"Since the Los Angeles games in 1984, there has been a tradition of having spiritual and religious resources in place for athletes," says Overall, who is also a clinical instructor in pastoral care in the Candler School of Theology. "We envision a center where people can practice their faith without having to leave the Olympic Village." The Religious Services Center will provide a place for visitors to worship, meditate, pray, or perform whatever observances their faith requires. There will also be an organized program of worship services in many languages and traditions, as well as emotional and spiritual counseling.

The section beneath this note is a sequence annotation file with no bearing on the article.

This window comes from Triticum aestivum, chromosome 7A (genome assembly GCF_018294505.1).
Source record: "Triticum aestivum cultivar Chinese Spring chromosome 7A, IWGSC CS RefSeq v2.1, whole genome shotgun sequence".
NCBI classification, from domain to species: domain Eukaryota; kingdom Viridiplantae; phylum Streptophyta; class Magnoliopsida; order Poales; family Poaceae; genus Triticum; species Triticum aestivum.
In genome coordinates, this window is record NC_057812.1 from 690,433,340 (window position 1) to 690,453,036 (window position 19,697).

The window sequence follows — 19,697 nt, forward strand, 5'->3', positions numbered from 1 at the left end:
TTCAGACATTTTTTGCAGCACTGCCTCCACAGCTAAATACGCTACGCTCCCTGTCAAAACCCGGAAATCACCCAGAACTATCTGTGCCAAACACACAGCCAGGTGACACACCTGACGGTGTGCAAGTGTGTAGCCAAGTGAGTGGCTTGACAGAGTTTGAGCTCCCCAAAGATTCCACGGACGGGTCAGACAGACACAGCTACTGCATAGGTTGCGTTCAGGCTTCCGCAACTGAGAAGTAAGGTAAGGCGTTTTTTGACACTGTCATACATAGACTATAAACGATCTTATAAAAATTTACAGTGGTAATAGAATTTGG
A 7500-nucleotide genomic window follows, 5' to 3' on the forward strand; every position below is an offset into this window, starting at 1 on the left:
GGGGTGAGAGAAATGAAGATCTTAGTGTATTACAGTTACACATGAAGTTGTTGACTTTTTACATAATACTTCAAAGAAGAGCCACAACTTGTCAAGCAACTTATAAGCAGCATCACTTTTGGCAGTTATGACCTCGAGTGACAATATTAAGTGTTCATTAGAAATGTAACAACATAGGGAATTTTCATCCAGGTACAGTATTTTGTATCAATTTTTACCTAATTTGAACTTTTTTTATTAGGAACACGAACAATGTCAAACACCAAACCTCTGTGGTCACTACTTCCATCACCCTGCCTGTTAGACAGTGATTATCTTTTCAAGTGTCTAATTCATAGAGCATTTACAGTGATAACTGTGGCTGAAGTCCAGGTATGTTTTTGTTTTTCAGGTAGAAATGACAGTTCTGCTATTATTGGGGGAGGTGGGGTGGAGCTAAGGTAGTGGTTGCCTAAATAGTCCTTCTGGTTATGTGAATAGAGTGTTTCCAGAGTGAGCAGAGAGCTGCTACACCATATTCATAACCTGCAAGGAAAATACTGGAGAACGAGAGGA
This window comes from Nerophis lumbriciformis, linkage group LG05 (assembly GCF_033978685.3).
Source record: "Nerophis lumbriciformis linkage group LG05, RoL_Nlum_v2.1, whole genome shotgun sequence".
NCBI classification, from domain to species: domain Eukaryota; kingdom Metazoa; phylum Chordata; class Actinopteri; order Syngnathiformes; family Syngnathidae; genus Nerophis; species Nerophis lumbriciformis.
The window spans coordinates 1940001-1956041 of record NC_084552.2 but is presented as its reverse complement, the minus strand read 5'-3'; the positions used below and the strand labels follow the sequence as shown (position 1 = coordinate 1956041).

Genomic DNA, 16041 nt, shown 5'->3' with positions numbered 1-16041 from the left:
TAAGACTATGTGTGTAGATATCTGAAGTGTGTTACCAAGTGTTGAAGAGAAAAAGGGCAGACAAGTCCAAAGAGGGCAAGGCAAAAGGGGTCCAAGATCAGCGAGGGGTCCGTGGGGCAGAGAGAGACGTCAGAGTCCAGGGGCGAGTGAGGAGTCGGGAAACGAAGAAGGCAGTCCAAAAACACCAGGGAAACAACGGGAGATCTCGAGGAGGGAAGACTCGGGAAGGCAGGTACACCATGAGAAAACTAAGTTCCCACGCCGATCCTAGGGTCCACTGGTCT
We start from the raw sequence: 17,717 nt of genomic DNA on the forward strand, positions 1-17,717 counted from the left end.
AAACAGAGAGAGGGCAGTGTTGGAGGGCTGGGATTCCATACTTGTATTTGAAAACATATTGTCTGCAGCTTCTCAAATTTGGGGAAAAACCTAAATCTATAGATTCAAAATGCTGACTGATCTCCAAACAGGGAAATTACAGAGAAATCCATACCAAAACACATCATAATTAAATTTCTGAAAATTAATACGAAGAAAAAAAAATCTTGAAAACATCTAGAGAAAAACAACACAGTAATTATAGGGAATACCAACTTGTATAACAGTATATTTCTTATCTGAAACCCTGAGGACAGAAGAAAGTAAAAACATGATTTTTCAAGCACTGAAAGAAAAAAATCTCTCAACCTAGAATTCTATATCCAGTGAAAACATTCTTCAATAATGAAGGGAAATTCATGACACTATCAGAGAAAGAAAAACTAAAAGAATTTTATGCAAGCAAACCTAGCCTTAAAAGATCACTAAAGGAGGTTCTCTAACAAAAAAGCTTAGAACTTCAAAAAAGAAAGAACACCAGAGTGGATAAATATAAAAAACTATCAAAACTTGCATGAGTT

Overall's committee is responsible for a volunteer staff of twenty-nine pastoral associates, or chaplains, for the Olympic Village. "We've tried to mix that group up according to gender, race, ethnic tradition, and religious tradition, so that we have enough folks to service the needs of athletes," Overall says.
The Interfaith Advisory Group consists of representatives of many faiths, including Baha'i, Buddhism, Protestant and Catholic Christianity, Hinduism, Islam, Judaism, and Sikhism. "We've talked about how they would imagine an athlete would make use of their particular faith tradition as they came to Atlanta to prepare for competition," Overall says. "We might hear from, say, a Buddhist athlete about things like meditation and chanting opportunities and spiritual reflection time.
"The very best part of this has been the coming together of multiple faiths in Atlanta. I think we'd all say that we have grown closer as a community. We have actually demonstrated in a very dramatic and faithful way our respect for one another."